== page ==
Regardless, social media also plays off of this “us vs. them” mentality innate in all of us by giving us an outlet to feed our egos in moments of complete social isolation. We can pretend we are together with someone we know virtually, when in reality we are alone with strangers or even with no one around. Odd how instead of expanding our social circles when introduced to new personalities in our world, we keep our small circles squares and inevitably block ourselves into our own tiny bubble castles with those we would rather talk to, instead of talking to those people.

It’s amazing how Christians still wonder why evangelism is dead in the West. We chose to preach to the church, instead of the community. We would rather exchange cute quotes with those who believe what we believe, than share worldviews with those whose beliefs delineate from our own ideas regarding what is true. A pluralistic society like America can quickly become poisonous if the bridges that bring us together are burned down in the face of filtered tolerance.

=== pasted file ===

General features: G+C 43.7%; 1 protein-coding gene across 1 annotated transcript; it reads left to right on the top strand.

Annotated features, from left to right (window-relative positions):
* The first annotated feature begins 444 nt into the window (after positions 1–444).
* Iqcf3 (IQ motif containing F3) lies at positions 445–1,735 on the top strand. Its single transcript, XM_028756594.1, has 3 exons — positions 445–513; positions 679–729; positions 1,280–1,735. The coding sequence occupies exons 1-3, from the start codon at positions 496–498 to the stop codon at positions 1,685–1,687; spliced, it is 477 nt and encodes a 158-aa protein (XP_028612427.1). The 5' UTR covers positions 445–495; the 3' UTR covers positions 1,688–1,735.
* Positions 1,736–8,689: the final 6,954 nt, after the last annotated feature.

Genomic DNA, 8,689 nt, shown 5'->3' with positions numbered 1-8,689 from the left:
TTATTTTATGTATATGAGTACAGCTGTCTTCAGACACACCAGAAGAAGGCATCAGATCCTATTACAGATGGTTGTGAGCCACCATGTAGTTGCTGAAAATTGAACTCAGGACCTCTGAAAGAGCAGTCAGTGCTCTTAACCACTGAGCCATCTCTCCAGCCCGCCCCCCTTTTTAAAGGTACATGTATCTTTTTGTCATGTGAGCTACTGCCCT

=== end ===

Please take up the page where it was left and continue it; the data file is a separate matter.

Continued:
The Spiritual Effects

This is the most important effect and I see it a lot. Less praying and more posting. Although social disconnectedness is bad, along with physical deterioration from electronic overuse, nothing is worse than spiritual separation. As we spend more and more of our time online, we spend less and less with God. We prefer tweeting, rather than serious study of God’s Word. We would rather check Instagram for hearts, then check our hearts for sin.